Brandy Kraft

David Bowie fans, rejoice —it’s David Bowie Day! At least in Chicago, where the Museum of Contemporary Art is now featuring the “Bowie Is” exhibit, an international retrospective of the artist's life and work.

The sprawling exhibition, which first opened last year at London’s Victoria and Albert Museum, showcases more than 400 items from the David Bowie Archive, from costumes to personal effects. The Chicago exhibit, which will last until Jan. 4, is the only one scheduled in the U.S.

Fitting its dynamic subject, the “Bowie Is” exhibit features motion-sensor technology that automatically syncs the commentary with your location. A fun bonus: If you remain in one stop too long, the receiver starts playing Bowie songs after the commentary ends, gently urging you to dance along to the next station.

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The self-guided tour takes about 90 minutes, if you actually stop to read everything, which you really should to fully appreciate the artist's remarkable career and creative process. The show runs deep, even including a version of Bowie’s customized computer program, the Verbasizer, which he uses to help him write songs. The machine inputs current news headlines and randomly arranges them into new phrases to help Bowie think about words and sounds in different arrangements.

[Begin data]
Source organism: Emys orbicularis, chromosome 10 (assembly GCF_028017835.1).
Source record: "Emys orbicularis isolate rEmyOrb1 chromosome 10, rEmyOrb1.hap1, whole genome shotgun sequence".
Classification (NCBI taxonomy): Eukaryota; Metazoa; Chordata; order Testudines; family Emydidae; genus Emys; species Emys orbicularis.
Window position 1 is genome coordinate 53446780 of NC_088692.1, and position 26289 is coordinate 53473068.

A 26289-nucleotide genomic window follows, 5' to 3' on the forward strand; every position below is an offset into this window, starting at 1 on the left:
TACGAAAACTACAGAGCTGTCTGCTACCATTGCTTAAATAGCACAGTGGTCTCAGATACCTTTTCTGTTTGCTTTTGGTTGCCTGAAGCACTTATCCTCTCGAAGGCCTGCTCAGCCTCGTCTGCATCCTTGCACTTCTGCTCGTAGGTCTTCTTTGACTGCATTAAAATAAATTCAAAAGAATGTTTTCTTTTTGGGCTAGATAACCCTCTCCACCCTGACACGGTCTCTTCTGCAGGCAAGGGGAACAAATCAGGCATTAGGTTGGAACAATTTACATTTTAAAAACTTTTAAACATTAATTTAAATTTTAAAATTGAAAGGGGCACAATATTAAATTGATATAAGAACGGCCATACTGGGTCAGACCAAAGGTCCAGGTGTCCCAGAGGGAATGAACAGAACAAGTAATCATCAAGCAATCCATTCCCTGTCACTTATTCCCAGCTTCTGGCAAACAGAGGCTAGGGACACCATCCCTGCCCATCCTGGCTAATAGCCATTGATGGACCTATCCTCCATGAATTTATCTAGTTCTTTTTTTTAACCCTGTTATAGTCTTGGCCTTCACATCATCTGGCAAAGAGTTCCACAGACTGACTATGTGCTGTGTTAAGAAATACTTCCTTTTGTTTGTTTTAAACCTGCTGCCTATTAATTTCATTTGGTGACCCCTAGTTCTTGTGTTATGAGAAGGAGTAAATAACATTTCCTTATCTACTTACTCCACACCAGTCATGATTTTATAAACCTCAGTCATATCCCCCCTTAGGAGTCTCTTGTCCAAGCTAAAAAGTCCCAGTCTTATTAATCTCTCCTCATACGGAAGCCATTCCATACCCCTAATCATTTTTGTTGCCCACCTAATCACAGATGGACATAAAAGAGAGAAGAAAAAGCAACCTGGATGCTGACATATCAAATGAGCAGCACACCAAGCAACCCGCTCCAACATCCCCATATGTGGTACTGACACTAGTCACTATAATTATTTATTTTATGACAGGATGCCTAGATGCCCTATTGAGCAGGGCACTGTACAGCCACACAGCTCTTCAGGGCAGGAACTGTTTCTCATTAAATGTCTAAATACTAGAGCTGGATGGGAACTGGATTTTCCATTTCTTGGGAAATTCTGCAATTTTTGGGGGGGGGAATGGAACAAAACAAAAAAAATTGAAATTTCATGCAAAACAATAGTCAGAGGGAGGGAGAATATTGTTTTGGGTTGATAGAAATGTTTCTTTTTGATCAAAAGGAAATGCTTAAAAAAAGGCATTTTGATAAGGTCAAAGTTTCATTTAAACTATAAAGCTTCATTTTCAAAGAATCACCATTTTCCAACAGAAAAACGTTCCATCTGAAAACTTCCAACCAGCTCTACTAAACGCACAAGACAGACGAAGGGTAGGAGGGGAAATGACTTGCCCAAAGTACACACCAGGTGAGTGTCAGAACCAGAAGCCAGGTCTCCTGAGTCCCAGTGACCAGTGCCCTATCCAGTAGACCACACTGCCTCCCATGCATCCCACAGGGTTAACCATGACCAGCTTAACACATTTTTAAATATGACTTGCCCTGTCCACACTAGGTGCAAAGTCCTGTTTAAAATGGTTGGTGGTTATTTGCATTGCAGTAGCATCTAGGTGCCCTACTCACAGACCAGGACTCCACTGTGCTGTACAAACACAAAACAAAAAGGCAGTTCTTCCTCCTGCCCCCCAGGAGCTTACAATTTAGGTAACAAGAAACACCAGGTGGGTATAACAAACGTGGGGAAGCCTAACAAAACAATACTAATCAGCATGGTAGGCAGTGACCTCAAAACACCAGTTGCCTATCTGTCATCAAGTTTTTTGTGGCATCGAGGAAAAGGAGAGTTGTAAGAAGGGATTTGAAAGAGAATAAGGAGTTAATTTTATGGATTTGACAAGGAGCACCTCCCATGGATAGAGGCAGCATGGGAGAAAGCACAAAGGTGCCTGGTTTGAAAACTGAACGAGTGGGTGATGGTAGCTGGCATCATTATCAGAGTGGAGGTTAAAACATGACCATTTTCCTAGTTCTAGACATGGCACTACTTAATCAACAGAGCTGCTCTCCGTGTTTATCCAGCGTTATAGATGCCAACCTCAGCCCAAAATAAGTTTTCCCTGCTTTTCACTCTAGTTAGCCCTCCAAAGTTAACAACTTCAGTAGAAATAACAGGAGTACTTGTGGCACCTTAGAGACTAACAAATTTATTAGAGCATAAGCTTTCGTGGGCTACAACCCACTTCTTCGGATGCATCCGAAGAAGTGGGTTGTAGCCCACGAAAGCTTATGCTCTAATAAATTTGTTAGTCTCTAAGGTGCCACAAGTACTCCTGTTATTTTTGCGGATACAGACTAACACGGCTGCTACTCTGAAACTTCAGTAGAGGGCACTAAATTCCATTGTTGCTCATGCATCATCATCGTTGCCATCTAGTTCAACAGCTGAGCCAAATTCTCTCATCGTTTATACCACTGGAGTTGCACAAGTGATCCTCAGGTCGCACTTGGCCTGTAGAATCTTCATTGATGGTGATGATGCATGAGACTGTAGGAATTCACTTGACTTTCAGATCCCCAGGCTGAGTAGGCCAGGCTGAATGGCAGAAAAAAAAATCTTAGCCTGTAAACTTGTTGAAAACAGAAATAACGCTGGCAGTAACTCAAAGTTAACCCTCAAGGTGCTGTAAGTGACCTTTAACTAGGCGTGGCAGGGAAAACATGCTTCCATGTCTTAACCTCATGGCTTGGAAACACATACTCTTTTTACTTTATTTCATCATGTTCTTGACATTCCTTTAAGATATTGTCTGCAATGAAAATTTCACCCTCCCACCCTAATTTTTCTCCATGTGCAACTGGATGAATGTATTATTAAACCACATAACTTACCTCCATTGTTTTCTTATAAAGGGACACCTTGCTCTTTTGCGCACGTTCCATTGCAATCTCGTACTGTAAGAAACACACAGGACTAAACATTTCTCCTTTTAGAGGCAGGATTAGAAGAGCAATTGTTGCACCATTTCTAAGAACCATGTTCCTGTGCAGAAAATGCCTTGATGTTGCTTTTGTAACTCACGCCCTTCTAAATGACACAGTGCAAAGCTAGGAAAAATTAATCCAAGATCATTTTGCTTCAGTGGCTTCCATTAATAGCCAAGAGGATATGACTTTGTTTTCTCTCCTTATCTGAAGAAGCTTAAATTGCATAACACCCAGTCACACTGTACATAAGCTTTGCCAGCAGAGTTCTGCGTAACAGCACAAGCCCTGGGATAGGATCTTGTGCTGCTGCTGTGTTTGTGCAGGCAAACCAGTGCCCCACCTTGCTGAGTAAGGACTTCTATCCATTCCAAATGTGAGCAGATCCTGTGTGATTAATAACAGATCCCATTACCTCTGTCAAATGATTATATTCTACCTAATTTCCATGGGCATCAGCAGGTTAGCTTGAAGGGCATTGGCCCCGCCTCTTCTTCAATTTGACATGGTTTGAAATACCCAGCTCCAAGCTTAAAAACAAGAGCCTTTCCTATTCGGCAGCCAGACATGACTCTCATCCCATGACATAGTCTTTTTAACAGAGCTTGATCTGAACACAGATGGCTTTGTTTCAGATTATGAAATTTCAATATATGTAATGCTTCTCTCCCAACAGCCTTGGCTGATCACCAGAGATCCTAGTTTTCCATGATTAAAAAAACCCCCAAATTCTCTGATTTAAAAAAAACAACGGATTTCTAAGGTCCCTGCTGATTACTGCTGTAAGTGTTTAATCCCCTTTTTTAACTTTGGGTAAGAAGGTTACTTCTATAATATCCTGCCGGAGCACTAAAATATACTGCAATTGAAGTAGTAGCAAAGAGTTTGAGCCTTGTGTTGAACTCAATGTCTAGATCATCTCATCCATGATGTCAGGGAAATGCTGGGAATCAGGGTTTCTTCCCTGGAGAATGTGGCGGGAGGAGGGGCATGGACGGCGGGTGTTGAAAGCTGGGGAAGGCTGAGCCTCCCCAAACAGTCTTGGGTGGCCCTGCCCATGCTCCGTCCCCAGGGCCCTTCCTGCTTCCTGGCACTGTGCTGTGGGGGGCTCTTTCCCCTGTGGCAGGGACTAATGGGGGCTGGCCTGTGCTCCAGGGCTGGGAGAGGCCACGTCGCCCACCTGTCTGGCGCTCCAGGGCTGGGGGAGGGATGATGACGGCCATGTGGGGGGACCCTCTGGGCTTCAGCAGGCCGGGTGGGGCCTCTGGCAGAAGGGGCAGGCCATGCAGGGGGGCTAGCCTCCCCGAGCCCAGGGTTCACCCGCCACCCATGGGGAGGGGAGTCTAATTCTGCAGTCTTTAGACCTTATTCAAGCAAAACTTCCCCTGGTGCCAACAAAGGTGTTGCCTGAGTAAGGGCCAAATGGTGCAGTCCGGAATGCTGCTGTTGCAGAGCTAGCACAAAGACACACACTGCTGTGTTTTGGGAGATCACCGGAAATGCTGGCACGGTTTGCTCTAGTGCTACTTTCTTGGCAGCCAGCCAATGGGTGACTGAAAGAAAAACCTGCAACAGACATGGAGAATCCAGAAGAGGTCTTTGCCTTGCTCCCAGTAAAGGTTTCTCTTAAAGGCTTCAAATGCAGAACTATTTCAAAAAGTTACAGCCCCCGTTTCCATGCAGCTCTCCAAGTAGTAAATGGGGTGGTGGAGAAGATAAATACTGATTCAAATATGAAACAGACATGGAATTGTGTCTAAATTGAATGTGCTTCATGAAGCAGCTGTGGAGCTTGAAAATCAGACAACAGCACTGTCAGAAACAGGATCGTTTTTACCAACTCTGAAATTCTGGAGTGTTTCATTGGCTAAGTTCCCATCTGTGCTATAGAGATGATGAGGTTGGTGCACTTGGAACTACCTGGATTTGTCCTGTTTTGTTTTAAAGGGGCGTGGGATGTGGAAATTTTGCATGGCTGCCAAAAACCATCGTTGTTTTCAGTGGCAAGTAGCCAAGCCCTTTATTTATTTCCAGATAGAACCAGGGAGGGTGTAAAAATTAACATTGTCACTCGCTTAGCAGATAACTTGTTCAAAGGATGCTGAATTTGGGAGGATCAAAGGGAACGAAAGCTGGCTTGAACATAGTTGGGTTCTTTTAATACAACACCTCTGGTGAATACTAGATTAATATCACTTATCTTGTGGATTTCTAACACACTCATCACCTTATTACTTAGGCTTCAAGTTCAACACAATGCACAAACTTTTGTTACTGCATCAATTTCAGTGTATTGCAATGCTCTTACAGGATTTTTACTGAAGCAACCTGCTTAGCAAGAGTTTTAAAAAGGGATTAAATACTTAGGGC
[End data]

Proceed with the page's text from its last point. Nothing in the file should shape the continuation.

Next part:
Bowie’s also famously developed a number of characters and alter egos throughout his career, and all of them are represented here, through music, costumes, and performance clips. Mannequins display original outfits next to clips of Bowie wearing them.

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Childhood drawings and baby photos offer a peek behind the life of the dramatic rock icon. Paintings by Bowie, which are said to have helped him channel his creative energy during a drug-addicted period in West Berlin, line a room of black walls.

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There are also rare records, photos, and magazines throughout, along with movie paraphernalia. Yes, these even include  crystal ball and riding crop from his role as the Goblin King in the 1986 cult classic “Labyrinth.”

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The last section in the exhibition is a room filled with screens playing excerpts from Bowie’s most recent live performance. It’s a nice cap to a retrospective that truly proves how the artist is a visionary who continues to influence contemporary culture and performance. Oh, and his songs ring in your head for the rest of the day.